Yes, but did the team measure mood regulation and executive functioning related to prioritization, organization, task-switching, working memory, etc.?

Everyone here should check out HealthyGamerGG on YouTube. He's a gamer and a psychiatrist that helps people on a variety of issues. One of them I remember watching is about how people that play a lot of video games don't know how to set realistic goals for themselves in life because video games teach you this oversimplified linear path to success which doesn't map onto reality well. Gamers are really good at working towards the goals but not setting the goals. And so because of the latter problem they can suffer from mental health problems.


KRed75 t1_j7r7k2o wrote

Maybe not but it's certainly not healthy for them to be staying up until 4AM playing games and watching hulu and youtube only to have to get up at 6:30 to get ready for school. Only to come home at 3:30 PM, set their alarm for 8:30 PM so they can sleep then wake up and do it all over again.


respectmypie t1_j7rpz4u wrote

Learning moderation is a super valuable life skill. I’m letting my kids game as much as they want. But I’m also teaching them the downsides of not setting limits for themselves. If they stay up all night, don’t do their chores, etc., there will be consequences in their lives that they will suffer.

The entirety of adult life is a game of self control. I view it as a learning opportunity for them. Hopefully my strategy works out 🤷‍♂️


petershrimp t1_j7swq7b wrote

My parents did the same. I could play as much as I wanted, but if I fell behind on my homework or my grades started slipping, they'd take the games away until they improved.


Belerophon17 t1_j7ummub wrote

It was just mental health issues the entire time!


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Kattekop_BE t1_j7t2py2 wrote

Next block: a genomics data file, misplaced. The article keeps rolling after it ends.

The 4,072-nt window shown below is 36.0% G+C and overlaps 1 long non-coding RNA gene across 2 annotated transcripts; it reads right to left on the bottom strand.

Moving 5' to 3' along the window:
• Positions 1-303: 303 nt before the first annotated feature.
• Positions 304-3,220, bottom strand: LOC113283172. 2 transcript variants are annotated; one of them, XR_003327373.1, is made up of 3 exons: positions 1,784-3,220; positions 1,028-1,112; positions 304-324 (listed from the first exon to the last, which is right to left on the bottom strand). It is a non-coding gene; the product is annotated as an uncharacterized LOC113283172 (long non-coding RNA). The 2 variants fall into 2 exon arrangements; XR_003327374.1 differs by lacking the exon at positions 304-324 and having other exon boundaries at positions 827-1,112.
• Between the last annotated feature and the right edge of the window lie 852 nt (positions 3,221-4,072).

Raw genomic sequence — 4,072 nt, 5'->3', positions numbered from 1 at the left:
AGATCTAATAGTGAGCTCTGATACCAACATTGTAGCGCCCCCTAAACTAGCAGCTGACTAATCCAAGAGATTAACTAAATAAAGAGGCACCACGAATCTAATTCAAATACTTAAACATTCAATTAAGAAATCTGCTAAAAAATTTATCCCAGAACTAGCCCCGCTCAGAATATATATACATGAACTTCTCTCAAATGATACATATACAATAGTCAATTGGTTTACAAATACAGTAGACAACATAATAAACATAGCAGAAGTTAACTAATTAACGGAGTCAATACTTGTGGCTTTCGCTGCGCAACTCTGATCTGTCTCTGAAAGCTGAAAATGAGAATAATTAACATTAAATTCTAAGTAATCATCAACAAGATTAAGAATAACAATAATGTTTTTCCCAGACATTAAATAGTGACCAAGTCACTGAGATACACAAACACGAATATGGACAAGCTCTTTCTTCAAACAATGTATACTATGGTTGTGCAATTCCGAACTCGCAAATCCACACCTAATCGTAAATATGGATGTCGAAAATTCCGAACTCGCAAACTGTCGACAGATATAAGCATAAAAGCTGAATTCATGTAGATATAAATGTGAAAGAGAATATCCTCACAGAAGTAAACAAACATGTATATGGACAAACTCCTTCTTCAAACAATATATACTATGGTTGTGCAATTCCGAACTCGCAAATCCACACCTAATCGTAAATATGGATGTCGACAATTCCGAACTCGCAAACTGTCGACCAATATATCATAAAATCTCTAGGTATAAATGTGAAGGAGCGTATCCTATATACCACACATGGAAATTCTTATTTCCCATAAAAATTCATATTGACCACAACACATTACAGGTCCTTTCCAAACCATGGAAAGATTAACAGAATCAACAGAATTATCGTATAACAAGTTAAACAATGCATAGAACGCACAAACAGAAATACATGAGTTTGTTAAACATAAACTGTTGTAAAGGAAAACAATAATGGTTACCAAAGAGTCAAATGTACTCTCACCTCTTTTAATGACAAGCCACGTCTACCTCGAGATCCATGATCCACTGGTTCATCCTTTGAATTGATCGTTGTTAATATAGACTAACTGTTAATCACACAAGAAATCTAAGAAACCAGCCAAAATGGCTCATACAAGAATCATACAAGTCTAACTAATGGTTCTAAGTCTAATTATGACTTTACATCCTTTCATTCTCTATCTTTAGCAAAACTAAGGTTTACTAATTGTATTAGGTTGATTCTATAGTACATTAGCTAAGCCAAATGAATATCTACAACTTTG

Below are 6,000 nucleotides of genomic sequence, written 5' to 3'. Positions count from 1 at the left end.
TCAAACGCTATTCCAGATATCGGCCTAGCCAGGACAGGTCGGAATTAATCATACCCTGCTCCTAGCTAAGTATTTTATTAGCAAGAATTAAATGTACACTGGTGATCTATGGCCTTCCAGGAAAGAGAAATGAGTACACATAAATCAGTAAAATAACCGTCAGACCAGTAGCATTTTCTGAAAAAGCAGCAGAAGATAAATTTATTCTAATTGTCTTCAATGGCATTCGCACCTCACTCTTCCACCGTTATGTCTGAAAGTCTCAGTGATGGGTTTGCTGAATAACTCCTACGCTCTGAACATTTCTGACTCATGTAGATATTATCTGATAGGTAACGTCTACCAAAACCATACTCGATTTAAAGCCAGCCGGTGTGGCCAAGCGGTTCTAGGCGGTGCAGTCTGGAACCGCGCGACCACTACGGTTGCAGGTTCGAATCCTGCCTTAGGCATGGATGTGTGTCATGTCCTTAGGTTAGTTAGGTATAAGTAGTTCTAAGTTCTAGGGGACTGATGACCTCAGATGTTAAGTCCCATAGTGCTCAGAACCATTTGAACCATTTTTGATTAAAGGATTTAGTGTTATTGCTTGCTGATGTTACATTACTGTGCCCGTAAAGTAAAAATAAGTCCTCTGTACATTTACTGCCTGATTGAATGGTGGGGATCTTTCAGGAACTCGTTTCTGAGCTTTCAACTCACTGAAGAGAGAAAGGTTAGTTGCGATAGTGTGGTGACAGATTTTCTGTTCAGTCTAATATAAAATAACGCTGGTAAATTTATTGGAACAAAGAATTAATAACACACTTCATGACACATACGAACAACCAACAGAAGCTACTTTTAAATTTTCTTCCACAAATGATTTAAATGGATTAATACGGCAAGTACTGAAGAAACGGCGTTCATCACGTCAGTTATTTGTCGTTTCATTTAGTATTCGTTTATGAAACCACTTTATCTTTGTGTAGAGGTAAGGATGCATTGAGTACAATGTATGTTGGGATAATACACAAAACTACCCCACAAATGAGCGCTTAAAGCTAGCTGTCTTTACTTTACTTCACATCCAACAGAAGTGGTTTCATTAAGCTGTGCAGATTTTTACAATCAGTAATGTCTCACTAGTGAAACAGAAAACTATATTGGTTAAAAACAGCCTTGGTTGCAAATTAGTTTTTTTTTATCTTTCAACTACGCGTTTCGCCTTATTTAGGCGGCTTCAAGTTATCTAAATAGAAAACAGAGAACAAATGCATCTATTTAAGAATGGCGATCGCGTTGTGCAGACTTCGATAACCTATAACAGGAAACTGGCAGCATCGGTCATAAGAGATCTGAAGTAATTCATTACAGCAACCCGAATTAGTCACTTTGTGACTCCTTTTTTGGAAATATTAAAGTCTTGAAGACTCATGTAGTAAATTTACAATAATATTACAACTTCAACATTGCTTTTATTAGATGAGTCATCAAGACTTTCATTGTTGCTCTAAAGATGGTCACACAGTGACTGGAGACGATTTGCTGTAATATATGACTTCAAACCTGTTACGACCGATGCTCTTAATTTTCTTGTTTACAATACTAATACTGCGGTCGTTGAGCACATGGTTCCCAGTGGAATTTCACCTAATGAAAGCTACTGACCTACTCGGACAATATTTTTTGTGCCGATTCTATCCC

genX/boomers: opinions unchanged.


globbed_1 t1_j7tkcjr wrote

It's almost as if their games


ripnlips1 t1_j7tu0fz wrote

Games have no effect on children but a cartoon camel makes the smoke and funny frogs make them drink beer.


blackjackgabbiani t1_j7t30gw wrote

Haven't they been demonstrated for decades to IMPROVE cognitive abilities because they improve hand-eye coordination?


sandee_eggo t1_j7t7fcl wrote

Gaming is consumption. People practice being good little consumers of entertainment services. There is no creation going on, except by the programmers of the game who are employed by the billion dollar corporation pushing the game service.


ThiccSkipper13 t1_j7rpzcz wrote

No shit - anyone who has half a brain cell. Its always just been a doom-and-gloom story spewed out by some loud idiots. Just like we see with a lot of things today and a lot of things in the past.


Koffeekage t1_j7rsjt7 wrote

I mean that cant be correct. If you stay on a game for 20 hours is going to be detrimental.


petershrimp t1_j7sww6m wrote

Doing ANY hobby for 20 hours is going to be detrimental, even the "good" hobbies like reading. It's a matter of moderation.


hexiron t1_j7u359h wrote

You realize most people who play games aren’t doing that? Right?